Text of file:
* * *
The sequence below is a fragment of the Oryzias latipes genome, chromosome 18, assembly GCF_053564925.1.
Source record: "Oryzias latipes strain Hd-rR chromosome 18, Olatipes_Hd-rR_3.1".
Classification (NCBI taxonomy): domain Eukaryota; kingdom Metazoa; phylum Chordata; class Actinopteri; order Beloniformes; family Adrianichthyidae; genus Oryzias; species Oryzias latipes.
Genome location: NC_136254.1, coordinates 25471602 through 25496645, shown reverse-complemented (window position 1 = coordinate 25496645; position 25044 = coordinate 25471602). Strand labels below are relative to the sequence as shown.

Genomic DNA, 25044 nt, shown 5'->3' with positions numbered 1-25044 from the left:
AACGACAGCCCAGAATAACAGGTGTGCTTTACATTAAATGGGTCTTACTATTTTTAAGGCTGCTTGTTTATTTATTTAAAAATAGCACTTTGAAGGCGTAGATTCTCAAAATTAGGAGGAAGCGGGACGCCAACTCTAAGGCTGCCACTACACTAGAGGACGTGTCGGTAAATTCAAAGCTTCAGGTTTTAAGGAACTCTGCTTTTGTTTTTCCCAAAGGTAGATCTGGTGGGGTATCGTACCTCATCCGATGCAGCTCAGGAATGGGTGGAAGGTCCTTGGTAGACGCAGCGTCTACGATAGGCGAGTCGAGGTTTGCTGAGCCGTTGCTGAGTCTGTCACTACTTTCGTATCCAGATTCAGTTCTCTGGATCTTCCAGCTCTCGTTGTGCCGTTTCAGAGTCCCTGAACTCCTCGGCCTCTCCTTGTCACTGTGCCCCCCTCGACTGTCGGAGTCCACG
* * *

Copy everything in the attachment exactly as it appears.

The sequence below is a fragment of the Oryzias latipes genome, chromosome 18, assembly GCF_053564925.1.
Source record: "Oryzias latipes strain Hd-rR chromosome 18, Olatipes_Hd-rR_3.1".
Classification (NCBI taxonomy): domain Eukaryota; kingdom Metazoa; phylum Chordata; class Actinopteri; order Beloniformes; family Adrianichthyidae; genus Oryzias; species Oryzias latipes.
Genome location: NC_136254.1, coordinates 25471602 through 25496645, shown reverse-complemented (window position 1 = coordinate 25496645; position 25044 = coordinate 25471602). Strand labels below are relative to the sequence as shown.

Genomic DNA, 25044 nt, shown 5'->3' with positions numbered 1-25044 from the left:
AACGACAGCCCAGAATAACAGGTGTGCTTTACATTAAATGGGTCTTACTATTTTTAAGGCTGCTTGTTTATTTATTTAAAAATAGCACTTTGAAGGCGTAGATTCTCAAAATTAGGAGGAAGCGGGACGCCAACTCTAAGGCTGCCACTACACTAGAGGACGTGTCGGTAAATTCAAAGCTTCAGGTTTTAAGGAACTCTGCTTTTGTTTTTCCCAAAGGTAGATCTGGTGGGGTATCGTACCTCATCCGATGCAGCTCAGGAATGGGTGGAAGGTCCTTGGTAGACGCAGCGTCTACGATAGGCGAGTCGAGGTTTGCTGAGCCGTTGCTGAGTCTGTCACTACTTTCGTATCCAGATTCAGTTCTCTGGATCTTCCAGCTCTCGTTGTGCCGTTTCAGAGTCCCTGAACTCCTCGGCCTCTCCTTGTCACTGTGCCCCCCTCGACTGTCGGAGTCCACG